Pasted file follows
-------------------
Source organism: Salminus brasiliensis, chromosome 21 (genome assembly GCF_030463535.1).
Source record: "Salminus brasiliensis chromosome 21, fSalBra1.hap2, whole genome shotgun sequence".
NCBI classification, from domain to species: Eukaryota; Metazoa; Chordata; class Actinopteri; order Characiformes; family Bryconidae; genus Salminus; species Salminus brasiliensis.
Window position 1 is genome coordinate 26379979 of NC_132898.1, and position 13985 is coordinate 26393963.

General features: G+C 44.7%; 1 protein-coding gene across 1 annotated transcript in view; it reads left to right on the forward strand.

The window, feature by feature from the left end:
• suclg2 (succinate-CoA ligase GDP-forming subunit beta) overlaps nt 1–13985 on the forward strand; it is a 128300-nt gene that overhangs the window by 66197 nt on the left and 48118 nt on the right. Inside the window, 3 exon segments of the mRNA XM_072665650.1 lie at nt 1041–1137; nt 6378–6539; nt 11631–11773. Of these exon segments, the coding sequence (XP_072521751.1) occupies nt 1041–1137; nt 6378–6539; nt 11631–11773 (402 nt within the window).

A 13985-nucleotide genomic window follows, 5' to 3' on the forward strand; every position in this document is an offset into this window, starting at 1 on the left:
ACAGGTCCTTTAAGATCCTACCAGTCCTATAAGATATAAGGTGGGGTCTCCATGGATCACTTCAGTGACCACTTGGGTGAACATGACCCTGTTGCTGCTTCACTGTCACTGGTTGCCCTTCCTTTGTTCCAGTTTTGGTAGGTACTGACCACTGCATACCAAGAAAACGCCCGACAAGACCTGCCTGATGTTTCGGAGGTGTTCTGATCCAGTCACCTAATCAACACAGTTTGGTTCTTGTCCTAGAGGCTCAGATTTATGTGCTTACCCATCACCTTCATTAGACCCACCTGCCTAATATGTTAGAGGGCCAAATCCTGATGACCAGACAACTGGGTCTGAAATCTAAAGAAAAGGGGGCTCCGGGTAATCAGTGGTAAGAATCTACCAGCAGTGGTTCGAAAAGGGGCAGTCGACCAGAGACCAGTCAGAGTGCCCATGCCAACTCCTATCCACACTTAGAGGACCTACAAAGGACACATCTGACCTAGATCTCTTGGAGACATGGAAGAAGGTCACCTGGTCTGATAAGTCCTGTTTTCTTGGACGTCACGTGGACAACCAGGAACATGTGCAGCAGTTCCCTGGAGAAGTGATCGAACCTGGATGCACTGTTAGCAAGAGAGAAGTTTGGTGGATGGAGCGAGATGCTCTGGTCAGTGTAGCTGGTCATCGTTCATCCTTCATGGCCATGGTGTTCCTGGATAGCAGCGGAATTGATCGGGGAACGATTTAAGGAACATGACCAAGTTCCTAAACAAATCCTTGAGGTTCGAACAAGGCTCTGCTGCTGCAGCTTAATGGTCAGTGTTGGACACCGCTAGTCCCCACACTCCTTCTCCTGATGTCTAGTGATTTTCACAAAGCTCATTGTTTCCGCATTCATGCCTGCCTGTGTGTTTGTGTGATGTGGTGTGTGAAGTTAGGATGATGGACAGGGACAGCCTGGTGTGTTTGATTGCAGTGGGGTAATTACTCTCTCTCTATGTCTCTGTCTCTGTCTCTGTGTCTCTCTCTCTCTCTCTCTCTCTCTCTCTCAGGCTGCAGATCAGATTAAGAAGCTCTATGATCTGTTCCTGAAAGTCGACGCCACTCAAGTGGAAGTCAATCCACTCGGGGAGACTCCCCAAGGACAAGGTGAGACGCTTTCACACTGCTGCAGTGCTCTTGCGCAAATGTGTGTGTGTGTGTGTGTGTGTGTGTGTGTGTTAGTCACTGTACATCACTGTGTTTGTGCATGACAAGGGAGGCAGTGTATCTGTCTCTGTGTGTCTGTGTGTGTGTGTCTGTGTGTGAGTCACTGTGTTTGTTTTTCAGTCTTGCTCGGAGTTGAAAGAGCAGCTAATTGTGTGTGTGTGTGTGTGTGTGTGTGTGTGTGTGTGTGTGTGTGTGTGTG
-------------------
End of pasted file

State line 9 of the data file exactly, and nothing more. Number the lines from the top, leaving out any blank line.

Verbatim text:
ACAGGTCCTTTAAGATCCTACCAGTCCTATAAGATATAAGGTGGGGTCTCCATGGATCACTTCAGTGACCACTTGGGTGAACATGACCCTGTTGCTGCTTCACTGTCACTGGTTGCCCTTCCTTTGTTCCAGTTTTGGTAGGTACTGACCACTGCATACCAAGAAAACGCCCGACAAGACCTGCCTGATGTTTCGGAGGTGTTCTGATCCAGTCACCTAATCAACACAGTTTGGTTCTTGTCCTAGAGGCTCAGATTTATGTGCTTACCCATCACCTTCATTAGACCCACCTGCCTAATATGTTAGAGGGCCAAATCCTGATGACCAGACAACTGGGTCTGAAATCTAAAGAAAAGGGGGCTCCGGGTAATCAGTGGTAAGAATCTACCAGCAGTGGTTCGAAAAGGGGCAGTCGACCAGAGACCAGTCAGAGTGCCCATGCCAACTCCTATCCACACTTAGAGGACCTACAAAGGACACATCTGACCTAGATCTCTTGGAGACATGGAAGAAGGTCACCTGGTCTGATAAGTCCTGTTTTCTTGGACGTCACGTGGACAACCAGGAACATGTGCAGCAGTTCCCTGGAGAAGTGATCGAACCTGGATGCACTGTTAGCAAGAGAGAAGTTTGGTGGATGGAGCGAGATGCTCTGGTCAGTGTAGCTGGTCATCGTTCATCCTTCATGGCCATGGTGTTCCTGGATAGCAGCGGAATTGATCGGGGAACGATTTAAGGAACATGACCAAGTTCCTAAACAAATCCTTGAGGTTCGAACAAGGCTCTGCTGCTGCAGCTTAATGGTCAGTGTTGGACACCGCTAGTCCCCACACTCCTTCTCCTGATGTCTAGTGATTTTCACAAAGCTCATTGTTTCCGCATTCATGCCTGCCTGTGTGTTTGTGTGATGTGGTGTGTGAAGTTAGGATGATGGACAGGGACAGCCTGGTGTGTTTGATTGCAGTGGGGTAATTACTCTCTCTCTATGTCTCTGTCTCTGTCTCTGTGTCTCTCTCTCTCTCTCTCTCTCTCTCTCTCAGGCTGCAGATCAGATTAAGAAGCTCTATGATCTGTTCCTGAAAGTCGACGCCACTCAAGTGGAAGTCAATCCACTCGGGGAGACTCCCCAAGGACAAGGTGAGACGCTTTCACACTGCTGCAGTGCTCTTGCGCAAATGTGTGTGTGTGTGTGTGTGTGTGTGTGTGTGTTAGTCACTGTACATCACTGTGTTTGTGCATGACAAGGGAGGCAGTGTATCTGTCTCTGTGTGTCTGTGTGTGTGTGTCTGTGTGTGAGTCACTGTGTTTGTTTTTCAGTCTTGCTCGGAGTTGAAAGAGCAGCTAATTGTGTGTGTGTGTGTGTGTGTGTGTGTGTGTGTGTGTGTGTGTGTGTGTG